This morning, the Trump administration announced that states that wish to impose work requirements for Medicaid recipients may do so. This is not at all surprising, but it is disturbing.
Now I’m not interested in the actual motivations of the people running the show, given that they are A) morally hopeless, and B) so deeply loathsome that one cannot even use garden-variety insults to describe them without feeling sorry for the object or body part being compared to them (I mean, really, what did an anus ever do that was so horrible?). However, the argument they offered for it is pretty interesting, so let’s talk about that.
You might think it would’ve been all about how they were concerned with reducing the deficit (you know, that thing they just increased last month with their giant tax cut for rich people). Actually, their motivation, according to them, is purely charitable: they are going to increase the mental well-being of poor people by making their health care benefits dependent on their employment status. Yes, really. Somebody said that with a straight face in front of reporters.
‘”Our fundamental goal is to make a positive and lasting difference in the health and wellness of our beneficiaries [by making it harder for them to get health care], and today’s announcement is a step in that direction,” said Seema Verma, the administrator of the federal Centers for Medicare and Medicaid Services.’
‘”Productive work and community engagement may improve health outcomes,” Brian Neale, the director of the federal Medicaid office, said.’
‘”This is not, as some would have you believe, a punitive action aimed at recipients,” said [Republican Governor Phil Bryant]. “It will actually help this population reap the rewards of a good job [or of a really crappy one that pays poverty wages and treats them like toilet paper, since that’s probably the only kind of job they’ll be able to get].”‘
(bold portions are mine)
While there will be exemptions for children, elderly people, and people who are considered legally disabled, this requirement (in states that choose to implement it) will add an additional bureaucratic hurdle and make health care inaccessible for people who are not “legally disabled” but are nevertheless unable to work at the jobs actually available to them. In many cases, these will be people with mental conditions and/or health problems that are disabling but don’t meet the official criteria for disability. Withholding health care from these people is both immoral and counterproductive.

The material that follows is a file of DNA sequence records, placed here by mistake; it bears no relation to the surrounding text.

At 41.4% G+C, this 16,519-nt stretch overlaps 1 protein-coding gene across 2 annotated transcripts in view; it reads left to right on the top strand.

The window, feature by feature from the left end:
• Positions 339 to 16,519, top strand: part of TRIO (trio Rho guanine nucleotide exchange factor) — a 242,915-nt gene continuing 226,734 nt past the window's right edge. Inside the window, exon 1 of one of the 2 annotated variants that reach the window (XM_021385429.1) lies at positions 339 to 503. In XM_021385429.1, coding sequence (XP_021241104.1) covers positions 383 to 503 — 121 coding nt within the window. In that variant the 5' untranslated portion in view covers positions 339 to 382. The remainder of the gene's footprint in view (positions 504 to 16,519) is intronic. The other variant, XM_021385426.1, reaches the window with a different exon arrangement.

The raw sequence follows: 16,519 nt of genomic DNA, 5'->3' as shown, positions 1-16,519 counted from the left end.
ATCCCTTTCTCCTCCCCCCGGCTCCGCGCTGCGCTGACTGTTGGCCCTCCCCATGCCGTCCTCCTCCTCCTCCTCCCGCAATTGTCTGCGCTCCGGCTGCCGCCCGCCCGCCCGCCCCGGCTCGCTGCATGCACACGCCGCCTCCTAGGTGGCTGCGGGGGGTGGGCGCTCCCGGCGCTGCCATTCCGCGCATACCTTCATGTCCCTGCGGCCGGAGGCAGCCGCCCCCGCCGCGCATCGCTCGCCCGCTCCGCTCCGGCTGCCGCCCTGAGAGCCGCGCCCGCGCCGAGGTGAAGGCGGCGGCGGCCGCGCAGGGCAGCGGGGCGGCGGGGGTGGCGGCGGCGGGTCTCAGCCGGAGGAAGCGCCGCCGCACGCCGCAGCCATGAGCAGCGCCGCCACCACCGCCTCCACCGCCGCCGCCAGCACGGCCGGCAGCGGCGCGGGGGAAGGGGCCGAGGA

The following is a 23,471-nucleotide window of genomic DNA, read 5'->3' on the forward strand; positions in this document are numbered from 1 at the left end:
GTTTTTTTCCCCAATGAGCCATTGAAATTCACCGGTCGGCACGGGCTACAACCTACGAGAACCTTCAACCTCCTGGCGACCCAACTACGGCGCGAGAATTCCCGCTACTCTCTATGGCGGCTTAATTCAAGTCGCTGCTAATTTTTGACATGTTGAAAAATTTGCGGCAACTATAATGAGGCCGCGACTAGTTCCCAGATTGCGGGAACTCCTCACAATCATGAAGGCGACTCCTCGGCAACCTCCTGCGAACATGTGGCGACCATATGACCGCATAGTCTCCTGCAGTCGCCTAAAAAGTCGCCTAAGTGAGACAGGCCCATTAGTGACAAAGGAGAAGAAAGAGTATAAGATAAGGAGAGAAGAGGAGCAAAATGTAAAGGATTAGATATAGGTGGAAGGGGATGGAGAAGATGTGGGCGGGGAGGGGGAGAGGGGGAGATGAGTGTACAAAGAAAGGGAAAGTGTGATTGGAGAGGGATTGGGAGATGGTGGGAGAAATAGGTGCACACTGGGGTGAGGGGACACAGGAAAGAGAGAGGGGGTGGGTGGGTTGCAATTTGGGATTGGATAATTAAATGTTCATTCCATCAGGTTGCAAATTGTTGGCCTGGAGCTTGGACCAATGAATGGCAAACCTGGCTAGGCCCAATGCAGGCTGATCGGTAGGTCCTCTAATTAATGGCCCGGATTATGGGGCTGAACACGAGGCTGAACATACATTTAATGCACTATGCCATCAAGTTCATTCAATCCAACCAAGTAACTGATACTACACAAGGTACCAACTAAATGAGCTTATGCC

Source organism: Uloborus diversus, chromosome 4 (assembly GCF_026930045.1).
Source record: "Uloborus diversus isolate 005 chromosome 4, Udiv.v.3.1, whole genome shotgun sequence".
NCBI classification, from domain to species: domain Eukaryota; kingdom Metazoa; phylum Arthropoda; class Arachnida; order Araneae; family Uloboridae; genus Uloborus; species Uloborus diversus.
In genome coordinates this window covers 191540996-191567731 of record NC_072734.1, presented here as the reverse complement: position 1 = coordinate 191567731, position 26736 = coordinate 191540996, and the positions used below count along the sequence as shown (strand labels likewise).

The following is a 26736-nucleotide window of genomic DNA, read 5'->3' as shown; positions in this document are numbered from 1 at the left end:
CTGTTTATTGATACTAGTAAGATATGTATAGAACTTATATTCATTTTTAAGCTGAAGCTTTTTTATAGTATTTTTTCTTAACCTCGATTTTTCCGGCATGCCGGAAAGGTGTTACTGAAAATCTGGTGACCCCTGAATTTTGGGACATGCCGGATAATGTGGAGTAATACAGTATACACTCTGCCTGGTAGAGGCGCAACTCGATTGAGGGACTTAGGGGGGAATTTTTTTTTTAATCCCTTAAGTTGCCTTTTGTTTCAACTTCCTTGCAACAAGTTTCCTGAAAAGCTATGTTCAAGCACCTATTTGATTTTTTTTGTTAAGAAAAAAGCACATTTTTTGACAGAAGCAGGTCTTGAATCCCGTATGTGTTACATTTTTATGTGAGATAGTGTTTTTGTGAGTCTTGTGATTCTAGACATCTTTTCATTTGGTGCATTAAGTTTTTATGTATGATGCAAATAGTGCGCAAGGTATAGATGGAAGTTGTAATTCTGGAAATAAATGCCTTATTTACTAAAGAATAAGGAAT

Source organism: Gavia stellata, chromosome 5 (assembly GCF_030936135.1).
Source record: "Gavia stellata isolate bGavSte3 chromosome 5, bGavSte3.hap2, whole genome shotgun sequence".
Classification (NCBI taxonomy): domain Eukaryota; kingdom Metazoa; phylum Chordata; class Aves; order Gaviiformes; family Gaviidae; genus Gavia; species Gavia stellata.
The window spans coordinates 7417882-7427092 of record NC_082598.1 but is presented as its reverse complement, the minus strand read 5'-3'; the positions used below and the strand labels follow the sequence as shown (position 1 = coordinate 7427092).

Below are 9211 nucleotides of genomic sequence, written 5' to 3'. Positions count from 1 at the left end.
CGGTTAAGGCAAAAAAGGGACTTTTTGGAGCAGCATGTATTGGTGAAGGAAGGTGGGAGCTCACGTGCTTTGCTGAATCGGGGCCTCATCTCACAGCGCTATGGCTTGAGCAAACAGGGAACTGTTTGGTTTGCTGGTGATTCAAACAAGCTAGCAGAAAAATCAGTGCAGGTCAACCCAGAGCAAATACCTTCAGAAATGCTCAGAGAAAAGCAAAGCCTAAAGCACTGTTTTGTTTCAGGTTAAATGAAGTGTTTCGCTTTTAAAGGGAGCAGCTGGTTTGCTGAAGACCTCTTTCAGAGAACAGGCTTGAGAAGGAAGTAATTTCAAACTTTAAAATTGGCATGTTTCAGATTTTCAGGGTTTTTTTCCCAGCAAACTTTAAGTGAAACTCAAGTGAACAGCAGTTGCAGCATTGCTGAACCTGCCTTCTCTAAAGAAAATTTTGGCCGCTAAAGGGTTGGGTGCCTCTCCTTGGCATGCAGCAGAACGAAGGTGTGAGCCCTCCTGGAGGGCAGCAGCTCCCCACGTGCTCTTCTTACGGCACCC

But oh! The administration is allowing for volunteer work and other forms of “community engagement” to fulfill the work requirement. So what’s bad about that? What’s bad about getting people engaged in their communities?
Well, nothing … I mean, community engagement is good. Work is also good. Not looking at the systemic obstacles to engaging in work and one’s communities, while simultaneously threatening people with poor health and maybe death if they don’t engage in those things, is not good.
What’s really toxic about this whole thing is its view of the person.
First, although Verma refers to “the soft bigotry of low expectations” of those who oppose who work requirements for Medicaid, it is those who support them who really have low expectations. They expect that people do not want to be active in their communities; that people do not want to work; that people do not want to be meaningfully occupied. I strongly suspect that most people actually do want these things, and that in most cases of unemployment and disengagement it is not a lack of desire that interferes or even necessarily a lack of ability, but a lack of opportunity.
Thus, Republicans are ostensibly trying to address a problem that doesn’t exist (lack of motivation) while ignoring the actual problem (lack of opportunity), which is largely a product of their own economic policies.
Furthermore, the belief that community engagement can somehow be measured by the government (this by people who claim to believe in less government), that one’s contributions to society can be quantified and deemed worthy or not worthy of medical care, is so toxic I am coughing on the fumes right now.
I believe that everybody should be housed, fed, clothed, and provided medical care, to the extent possible in a given society, because they are people living in that society. And then – THEN they can give back. Not the other way around. Take care of people’s basic needs, and they will seek out mental and spiritual fulfillment in the form of work and caregiving and volunteering and art and science and dialogue and meditation, and in so doing they will enrich their communities. It’s Maslow’s hierarchy of needs, people! The foundation is those basic, physical needs on which life depends. Family, self-esteem, creativity, risk-taking, all builds on that foundation. You can’t turn the pyramid upside down and expect it to balance.